Astrophysicist suggests light might be a problem for life on a planet orbiting a black hole

October 14, 2019 by Bob Yirka, Phys.org
Habitable zone for planets embedded in a thin accretion disk around a Kerr black hole with a/M = 1 and mass 108 M☉ (solid lines, yellow shading) and 109 M☉ (dashed lines, red shading). Credit: arXiv:1910.00940 [physics.pop-ph]

Jeremy Schnittman, an astrophysicist at NASA's Goddard Space Flight Center has taken what he describes as a tongue-in-cheek look at the issues that might stand in the way of life existing on a planet orbiting a black hole. He has written a paper outlining his thoughts on the idea posted on the arXiv preprint server.

Space scientists are skeptical about the idea of life existing on a planet orbiting a black hole, mostly due to the likelihood that there would not be a star around to provide light and energy. Hollywood would beg to differ, however—the movie Interstellar showed astronauts (after traveling through a wormhole) checking out a dozen planets near a black hole as possible future homes for humans. After watching the movie, Schnittman decided to give some thought to the idea of habitable planets near .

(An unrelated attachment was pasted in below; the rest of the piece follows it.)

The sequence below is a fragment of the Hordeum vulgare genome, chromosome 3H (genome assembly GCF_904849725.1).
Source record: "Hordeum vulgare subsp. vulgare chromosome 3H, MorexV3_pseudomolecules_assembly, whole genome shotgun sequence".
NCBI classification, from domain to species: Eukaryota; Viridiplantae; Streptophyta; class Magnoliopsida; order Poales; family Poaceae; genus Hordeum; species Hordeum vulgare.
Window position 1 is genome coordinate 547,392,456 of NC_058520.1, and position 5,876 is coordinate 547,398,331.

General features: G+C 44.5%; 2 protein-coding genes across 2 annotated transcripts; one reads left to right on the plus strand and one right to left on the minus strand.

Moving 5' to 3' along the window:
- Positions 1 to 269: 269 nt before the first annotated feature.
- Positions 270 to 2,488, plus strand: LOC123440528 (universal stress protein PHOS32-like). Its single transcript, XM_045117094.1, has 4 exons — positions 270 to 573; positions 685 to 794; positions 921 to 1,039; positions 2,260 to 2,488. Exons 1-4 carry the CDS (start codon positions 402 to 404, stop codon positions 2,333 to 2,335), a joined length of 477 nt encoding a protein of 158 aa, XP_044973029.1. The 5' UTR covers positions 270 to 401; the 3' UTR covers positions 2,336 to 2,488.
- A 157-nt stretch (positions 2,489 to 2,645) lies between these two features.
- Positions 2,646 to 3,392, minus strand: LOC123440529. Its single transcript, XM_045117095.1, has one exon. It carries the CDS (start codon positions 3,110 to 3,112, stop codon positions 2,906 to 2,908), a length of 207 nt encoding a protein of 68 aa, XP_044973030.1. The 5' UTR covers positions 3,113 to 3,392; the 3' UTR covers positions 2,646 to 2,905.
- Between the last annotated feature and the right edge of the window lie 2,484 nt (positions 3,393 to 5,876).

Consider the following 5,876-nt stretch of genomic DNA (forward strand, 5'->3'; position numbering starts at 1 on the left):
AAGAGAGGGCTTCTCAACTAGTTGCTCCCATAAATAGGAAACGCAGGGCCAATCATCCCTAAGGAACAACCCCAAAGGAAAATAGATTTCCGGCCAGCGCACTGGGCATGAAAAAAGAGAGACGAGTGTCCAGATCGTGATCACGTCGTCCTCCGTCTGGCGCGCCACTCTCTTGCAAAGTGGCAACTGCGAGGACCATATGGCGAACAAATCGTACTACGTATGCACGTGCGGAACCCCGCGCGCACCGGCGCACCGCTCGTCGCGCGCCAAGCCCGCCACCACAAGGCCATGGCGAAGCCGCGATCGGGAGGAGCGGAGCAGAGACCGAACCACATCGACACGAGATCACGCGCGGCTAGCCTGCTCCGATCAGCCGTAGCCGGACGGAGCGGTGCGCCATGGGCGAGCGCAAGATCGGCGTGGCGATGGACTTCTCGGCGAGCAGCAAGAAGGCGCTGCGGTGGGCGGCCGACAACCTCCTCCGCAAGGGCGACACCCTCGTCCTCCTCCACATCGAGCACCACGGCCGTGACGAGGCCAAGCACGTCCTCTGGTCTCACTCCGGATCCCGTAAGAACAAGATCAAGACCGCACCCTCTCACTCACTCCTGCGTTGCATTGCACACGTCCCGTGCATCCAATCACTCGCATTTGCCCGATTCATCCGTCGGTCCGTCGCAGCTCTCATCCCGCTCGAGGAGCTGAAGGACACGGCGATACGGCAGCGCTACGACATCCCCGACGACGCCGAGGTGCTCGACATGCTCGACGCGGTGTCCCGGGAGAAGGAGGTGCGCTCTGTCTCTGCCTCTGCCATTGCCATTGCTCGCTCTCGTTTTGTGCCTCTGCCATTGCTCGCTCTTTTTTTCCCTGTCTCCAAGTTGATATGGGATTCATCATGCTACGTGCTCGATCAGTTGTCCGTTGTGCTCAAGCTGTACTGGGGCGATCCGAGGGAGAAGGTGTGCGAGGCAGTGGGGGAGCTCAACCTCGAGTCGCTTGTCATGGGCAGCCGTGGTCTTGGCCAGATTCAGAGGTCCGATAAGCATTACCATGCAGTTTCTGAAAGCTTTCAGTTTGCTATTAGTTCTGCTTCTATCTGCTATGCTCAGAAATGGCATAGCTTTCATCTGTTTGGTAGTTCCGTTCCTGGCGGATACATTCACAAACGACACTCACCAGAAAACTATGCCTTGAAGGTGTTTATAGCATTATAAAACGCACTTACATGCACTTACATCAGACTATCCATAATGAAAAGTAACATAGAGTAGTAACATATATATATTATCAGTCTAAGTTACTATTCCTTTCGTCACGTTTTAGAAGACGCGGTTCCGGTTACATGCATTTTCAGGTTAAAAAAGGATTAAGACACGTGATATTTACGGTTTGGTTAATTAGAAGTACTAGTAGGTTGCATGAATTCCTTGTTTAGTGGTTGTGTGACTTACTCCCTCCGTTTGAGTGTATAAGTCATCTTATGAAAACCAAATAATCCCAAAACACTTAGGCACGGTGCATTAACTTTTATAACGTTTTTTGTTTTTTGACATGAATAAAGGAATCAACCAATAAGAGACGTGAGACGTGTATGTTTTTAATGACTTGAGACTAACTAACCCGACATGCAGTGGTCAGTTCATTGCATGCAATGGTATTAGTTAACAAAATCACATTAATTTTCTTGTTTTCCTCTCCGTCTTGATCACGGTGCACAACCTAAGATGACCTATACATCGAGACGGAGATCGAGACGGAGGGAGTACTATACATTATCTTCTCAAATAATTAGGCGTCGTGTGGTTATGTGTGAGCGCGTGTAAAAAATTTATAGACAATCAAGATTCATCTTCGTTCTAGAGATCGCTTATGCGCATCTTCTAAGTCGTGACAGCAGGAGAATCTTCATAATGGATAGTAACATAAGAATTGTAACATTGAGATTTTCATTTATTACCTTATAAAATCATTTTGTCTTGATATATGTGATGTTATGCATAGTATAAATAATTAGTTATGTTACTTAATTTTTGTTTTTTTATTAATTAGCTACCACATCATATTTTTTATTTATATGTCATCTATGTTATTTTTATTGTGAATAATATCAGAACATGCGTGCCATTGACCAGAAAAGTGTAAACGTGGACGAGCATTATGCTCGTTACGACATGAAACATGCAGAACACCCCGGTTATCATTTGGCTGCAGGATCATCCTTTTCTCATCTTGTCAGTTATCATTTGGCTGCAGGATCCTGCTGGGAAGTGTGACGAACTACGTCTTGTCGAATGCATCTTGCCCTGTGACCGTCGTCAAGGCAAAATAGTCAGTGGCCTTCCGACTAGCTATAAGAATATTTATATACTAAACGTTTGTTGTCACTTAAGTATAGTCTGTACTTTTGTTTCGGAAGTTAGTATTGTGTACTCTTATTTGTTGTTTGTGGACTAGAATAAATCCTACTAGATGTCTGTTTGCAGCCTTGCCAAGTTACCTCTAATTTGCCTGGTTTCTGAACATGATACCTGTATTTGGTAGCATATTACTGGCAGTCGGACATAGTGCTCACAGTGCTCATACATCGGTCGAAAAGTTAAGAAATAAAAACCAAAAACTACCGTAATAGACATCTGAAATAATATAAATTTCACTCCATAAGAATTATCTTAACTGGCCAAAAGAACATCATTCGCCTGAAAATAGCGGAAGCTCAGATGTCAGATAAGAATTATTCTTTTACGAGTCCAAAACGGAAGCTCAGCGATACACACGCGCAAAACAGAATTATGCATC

Schnittman notes that while there may not be a sun around to provide light and energy for life on such a planet, that may not be enough reason to rule out life existing in such a formidable place. He notes that black holes typically have consisting of hot gas and other matter—such a disk could conceivably provide a planet with the light and for life to survive. But Schnittman notes that light would be affected by time shifting (as shown to dramatic effect in the movie)—the black hole would shift the light that reaches nearby planets to higher energies, which could be catastrophic to life. Such blue shifting would amplify all the that reaches the planet, including harmful UV rays.

Schnittman notes that it is still not clear if could exist near a black hole, much less support life. But he further notes that thought experiments that focus on such things are good for science because they help scientists to think about the ways the universe works. Thus, even if the idea of sending astronauts to a planet near a black hole seems far-fetched, thinking about why could prove enlightening.

More information: Life on Miller's Planet: The Habitable Zone Around Supermassive Black Holes, arXiv:1910.00940 [physics.pop-ph] arxiv.org/abs/1910.00940

Journal information: arXiv

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